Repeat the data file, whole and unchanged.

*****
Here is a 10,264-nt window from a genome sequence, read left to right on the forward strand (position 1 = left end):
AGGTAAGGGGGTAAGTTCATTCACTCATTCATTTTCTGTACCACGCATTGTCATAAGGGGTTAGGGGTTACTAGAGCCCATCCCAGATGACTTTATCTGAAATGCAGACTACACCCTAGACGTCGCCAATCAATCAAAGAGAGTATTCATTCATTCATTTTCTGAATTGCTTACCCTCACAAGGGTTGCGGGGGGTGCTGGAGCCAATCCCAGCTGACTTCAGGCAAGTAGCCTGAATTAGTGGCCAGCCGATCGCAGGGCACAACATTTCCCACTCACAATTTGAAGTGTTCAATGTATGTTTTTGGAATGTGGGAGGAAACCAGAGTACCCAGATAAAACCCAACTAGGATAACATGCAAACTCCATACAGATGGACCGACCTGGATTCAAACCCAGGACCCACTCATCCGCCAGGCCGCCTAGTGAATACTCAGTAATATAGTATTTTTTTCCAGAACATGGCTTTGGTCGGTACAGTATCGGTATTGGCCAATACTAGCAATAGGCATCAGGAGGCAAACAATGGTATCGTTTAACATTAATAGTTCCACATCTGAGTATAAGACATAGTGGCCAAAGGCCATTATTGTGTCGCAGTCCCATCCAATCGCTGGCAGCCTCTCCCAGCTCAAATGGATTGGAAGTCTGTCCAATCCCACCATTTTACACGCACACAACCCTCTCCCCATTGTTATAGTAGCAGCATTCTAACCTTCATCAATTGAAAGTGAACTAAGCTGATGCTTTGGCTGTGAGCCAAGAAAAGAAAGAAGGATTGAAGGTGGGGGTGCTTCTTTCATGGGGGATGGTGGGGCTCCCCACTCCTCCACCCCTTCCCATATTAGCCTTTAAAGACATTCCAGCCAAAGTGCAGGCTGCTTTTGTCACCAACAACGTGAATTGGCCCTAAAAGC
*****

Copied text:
Here is a 10,264-nt window from a genome sequence, read left to right on the forward strand (position 1 = left end):
AGGTAAGGGGGTAAGTTCATTCACTCATTCATTTTCTGTACCACGCATTGTCATAAGGGGTTAGGGGTTACTAGAGCCCATCCCAGATGACTTTATCTGAAATGCAGACTACACCCTAGACGTCGCCAATCAATCAAAGAGAGTATTCATTCATTCATTTTCTGAATTGCTTACCCTCACAAGGGTTGCGGGGGGTGCTGGAGCCAATCCCAGCTGACTTCAGGCAAGTAGCCTGAATTAGTGGCCAGCCGATCGCAGGGCACAACATTTCCCACTCACAATTTGAAGTGTTCAATGTATGTTTTTGGAATGTGGGAGGAAACCAGAGTACCCAGATAAAACCCAACTAGGATAACATGCAAACTCCATACAGATGGACCGACCTGGATTCAAACCCAGGACCCACTCATCCGCCAGGCCGCCTAGTGAATACTCAGTAATATAGTATTTTTTTCCAGAACATGGCTTTGGTCGGTACAGTATCGGTATTGGCCAATACTAGCAATAGGCATCAGGAGGCAAACAATGGTATCGTTTAACATTAATAGTTCCACATCTGAGTATAAGACATAGTGGCCAAAGGCCATTATTGTGTCGCAGTCCCATCCAATCGCTGGCAGCCTCTCCCAGCTCAAATGGATTGGAAGTCTGTCCAATCCCACCATTTTACACGCACACAACCCTCTCCCCATTGTTATAGTAGCAGCATTCTAACCTTCATCAATTGAAAGTGAACTAAGCTGATGCTTTGGCTGTGAGCCAAGAAAAGAAAGAAGGATTGAAGGTGGGGGTGCTTCTTTCATGGGGGATGGTGGGGCTCCCCACTCCTCCACCCCTTCCCATATTAGCCTTTAAAGACATTCCAGCCAAAGTGCAGGCTGCTTTTGTCACCAACAACGTGAATTGGCCCTAAAAGC